Are you stressed about not knowing if you’ll be able to pay your bills?
A March 2022 survey says that 63% of the people who participated said they didn’t feel they would ever reach some level of financial security. But you can change that if you act now.
Now is the time to stop living large and to start living within your means. Being buried in bills and bad debt is an option you literally cannot afford. Making the decision to change the way you live now and opening a savings account will pay off in the long run.
Consider taking these necessary steps.
1. Make a budget.
We generally have a ballpark idea of how much we spend every month, but it would help if you actually wrote everything down. Budgeting gives you a big picture of your finances, as well as the nitty-gritty of where you do put your money.
Keep track of your finances and you’ll realize that you are actually spending so much on Grab rides and taxis, or on that data subscription you don’t even use because you have Wi-Fi at home and at the office. Bottom line is financial awareness is key. Without it, you’d be hard-pressed to know how to change your current situation.
2. Look for more sources of income.
If your current job doesn’t give you a salary that’s enough to cover the basics, then you need to consider looking for a second source of income. You’d be surprised at how many online part-time jobs there are that you can easily take up to supplement your budget.
Supplement your salary with a side hustle. You can be an online English tutor for P100/hour (four hours/day, five days/week amount to P8,000/month), a freelance writer (at P2,000 to P3,000 per article), or a virtual assistant who takes in around US$900 or roughly P50,000 each month.
3. Cut back on expenses.
If your Grab ride costs twice or even thrice as much as your regular commute, it’s time to use public transportation a few days a week. Wake up early and save the Grab rides for important meetings and emergencies. Scaling down your mobile phone subscription will also do you some good. Most people don’t get to use all of their allocated calls, SMS, and bundled data anyway.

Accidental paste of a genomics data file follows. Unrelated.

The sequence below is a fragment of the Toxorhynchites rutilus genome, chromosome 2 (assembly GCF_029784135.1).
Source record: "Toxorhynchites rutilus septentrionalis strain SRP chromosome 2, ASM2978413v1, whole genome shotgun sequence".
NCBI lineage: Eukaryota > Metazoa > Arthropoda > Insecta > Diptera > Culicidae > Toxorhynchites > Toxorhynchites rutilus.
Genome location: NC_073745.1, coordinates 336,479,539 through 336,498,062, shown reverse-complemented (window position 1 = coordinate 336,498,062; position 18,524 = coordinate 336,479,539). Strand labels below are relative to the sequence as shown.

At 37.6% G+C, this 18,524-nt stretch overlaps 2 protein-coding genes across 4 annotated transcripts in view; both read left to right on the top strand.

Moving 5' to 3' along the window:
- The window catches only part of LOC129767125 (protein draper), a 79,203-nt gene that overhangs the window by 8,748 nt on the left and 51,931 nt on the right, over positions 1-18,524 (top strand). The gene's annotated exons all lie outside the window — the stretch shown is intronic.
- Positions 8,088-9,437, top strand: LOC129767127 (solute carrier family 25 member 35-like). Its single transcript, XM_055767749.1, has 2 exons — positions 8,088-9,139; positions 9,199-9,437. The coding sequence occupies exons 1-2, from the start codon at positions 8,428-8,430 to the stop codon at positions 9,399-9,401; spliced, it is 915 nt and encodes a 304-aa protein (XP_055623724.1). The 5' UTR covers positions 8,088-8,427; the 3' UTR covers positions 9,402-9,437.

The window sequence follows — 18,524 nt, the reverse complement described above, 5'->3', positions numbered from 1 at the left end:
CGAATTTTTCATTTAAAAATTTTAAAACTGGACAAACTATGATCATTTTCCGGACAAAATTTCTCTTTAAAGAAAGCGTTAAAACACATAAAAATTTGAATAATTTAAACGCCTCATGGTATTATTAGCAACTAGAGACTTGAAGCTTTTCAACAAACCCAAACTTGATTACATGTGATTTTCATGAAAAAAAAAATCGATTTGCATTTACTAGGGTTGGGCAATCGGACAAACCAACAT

In this age of Netflix and other streaming platforms (which tend to be cheaper), is a cable subscription still worth it? To stop running out of money all the time, cut back on the things you spend on. Focus on the necessities: food, shelter, education for kids, utilities, and savings. Everything else should be expendable.
4. Get out of debt.
Pay off your debts as soon as possible and minimize borrowing after. Refrain from purchasing gadgets and appliances on installment basis. Not only do they put a strain on your monthly finances, but you also end up paying more in interest. Interest on debts take a big chunk out of your budget—that money could have easily gone to other expenses or to savings. Plan major purchases and travel ahead so you can save up for them instead of charging them to your credit card or taking out a loan.
5. Make savings a priority.
Setting aside money from your salary can be very hard when you barely have enough money for regular expenses, but it’s really about mindset. If you treat savings as a necessary expense that you have to “pay” no matter what, you’d have a significant amount of cash stashed in just a few months.
A good rule of thumb when it comes to savings is 20% of your take home pay. This money could be used for emergency spending, or to earn more money in the form of investments. Most financial experts would consider your finances healthy if you have six months’ worth of your salary saved up at any given time, and only then can you finally say that you’ve stopped living from paycheck to paycheck.
Once you are able to manage your monthly finances, consider getting insurance plans like FWD Manifest and Set for Life, both for protection and to grow your wealth. FWD All Set / All Set Higher, meanwhile, lets your money to work all over the world by investing in global funds.